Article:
Tuesday, October 03, 2006

Indoor Skydiving

I am writing this entry in my hotel room at the Scottsdale Plaza Resort in Scottsdale, Arizona. I flew here earlier today to attend the NMS Communications Connect 2006 conference. The conference starts early tomorrow morning, so I had to travel here today. I almost didn't make it on time due to a 30 minutes delay in my first flight from Victoria to Seattle. Fortunately, I made my Seattle connector with only 3 minutes to spare. If I had missed that flight, I would have been blessed to enjoy Seatac for nearly six hours!

I knew my flight was going to land in the early afternoon, so I wanted to plan something fun to do with those few empty hours. After a bit of searching on Google, I remembered something I had seen on Google Video: Indoor Skydiving! A bit of searching and a phone call later and I had an appointment booked at Sky Venture Arizona. Sky Venture is an indoor skydiving facility in Eloy, AZ, about 60 miles SE of Phoenix.

I have never been to Arizona before and I was a bit surprised (and pleased) to experience 39 degrees celcius (104 F) in early October. Back at home in Victoria, BC we're lucky when we get to 23 this time of year. Plus, I'd never seen such huge cactus plants before.

I took pictures of my trip from the airport down to Eloy and posted them on my Flickr account.

I arrived at Sky Venture to discover that I was the only customer in my time slot. Good. No worries about looking silly in front of complete strangers. The experience starts with a five minute introductory video showing you the basic flight position and the hand signals your instructor will be using to communicate with you (between earplugs and 120 mp/h winds, hand signals are all you've got). After the video you show your balance on a simple saddle stand and practice the position. Once you've convinced your instructor you won't kill yourself the orientation is over.

The next step is to put on knee pads, elbow pads, a flight suit, helmet and goggles.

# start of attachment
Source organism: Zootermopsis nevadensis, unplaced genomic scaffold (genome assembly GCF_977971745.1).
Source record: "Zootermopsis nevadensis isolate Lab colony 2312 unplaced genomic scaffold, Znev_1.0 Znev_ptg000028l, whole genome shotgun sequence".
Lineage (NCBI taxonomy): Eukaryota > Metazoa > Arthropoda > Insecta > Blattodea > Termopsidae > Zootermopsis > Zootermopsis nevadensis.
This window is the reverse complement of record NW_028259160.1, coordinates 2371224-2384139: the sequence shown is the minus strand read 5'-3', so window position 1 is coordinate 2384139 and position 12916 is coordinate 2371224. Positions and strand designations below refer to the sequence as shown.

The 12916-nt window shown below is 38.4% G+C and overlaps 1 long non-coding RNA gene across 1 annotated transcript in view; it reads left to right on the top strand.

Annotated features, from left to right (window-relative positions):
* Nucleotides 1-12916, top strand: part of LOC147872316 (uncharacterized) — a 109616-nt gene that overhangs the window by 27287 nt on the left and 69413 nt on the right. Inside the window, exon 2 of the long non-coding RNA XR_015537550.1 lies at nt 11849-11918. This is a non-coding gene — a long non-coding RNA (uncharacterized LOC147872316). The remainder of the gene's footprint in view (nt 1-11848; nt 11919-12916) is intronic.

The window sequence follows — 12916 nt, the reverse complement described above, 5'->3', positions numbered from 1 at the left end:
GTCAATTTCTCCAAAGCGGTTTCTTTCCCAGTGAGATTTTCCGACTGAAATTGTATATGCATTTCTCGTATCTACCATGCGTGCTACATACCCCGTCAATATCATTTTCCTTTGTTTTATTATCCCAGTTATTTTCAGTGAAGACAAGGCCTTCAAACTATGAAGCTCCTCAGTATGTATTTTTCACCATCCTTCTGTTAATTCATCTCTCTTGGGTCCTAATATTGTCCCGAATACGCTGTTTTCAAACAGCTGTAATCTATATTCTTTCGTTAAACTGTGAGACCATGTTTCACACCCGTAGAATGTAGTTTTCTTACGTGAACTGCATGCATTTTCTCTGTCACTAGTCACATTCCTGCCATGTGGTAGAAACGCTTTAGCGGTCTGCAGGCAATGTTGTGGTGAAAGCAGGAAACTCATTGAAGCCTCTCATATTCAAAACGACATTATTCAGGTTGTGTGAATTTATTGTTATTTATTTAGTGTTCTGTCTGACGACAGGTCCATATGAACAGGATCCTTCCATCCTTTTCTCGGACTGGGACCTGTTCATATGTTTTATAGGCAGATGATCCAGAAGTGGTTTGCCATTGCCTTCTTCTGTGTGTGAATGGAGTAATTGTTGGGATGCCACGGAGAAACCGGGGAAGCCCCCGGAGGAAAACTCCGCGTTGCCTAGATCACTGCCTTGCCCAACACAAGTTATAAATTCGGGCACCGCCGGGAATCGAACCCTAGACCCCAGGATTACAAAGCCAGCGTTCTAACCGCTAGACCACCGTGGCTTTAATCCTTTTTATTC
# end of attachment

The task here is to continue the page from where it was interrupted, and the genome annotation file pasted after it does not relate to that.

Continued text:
Once suited up, you enter the waiting chamber of the air tunnel. As the fans kick in I quickly became grateful for the earplugs - this machine is LOUD. Once it gets going your instructor shows you how to enter the wind stream, gives you a quick demonstration, and then invites you in. Entry into the wind stream consists of folding your arms in front of your chest, looking up at 45 degrees, thrusting your hips outwards and falling forward into the wind. The initial effect is awesome.

Instead of falling to the ground you immediately are lifted off your feet and begin hovering about two feet off the mesh floor. Now you need to learn how to balance and control your wind resistance.

The trick seems to be in getting your arms far enough in front of you and your legs folded up at the right angle. If you get it right, you hover. Flatten out a bit and you move up. Fold up a bit and you sink downwards. It sounds easy, and given a few minutes practice I suppose it is.

The normal experience lasts only two minutes - equivalent to about 18,000 feet of freefall: roughly the airtime of two standard-height jumps. I paid for two four-minute sessions, giving me just enough time to start figuring things out. Near the end I was able to rotate left and right and move up and down on demand. Unfortunately, just as I started to feel comfortable my time was up. Check out my first "flight" at Google Video. In case it isn't obvious, I'm wearing red. The guy in black is my instructor.

If I lived in Arizona, I'd be back real soon. Anybody want to plan another conference near a vertical wind-tunnel?


Skydivers said...

Nice read. Thank for the information.

skydivers said...

Thanks for sharing your exp...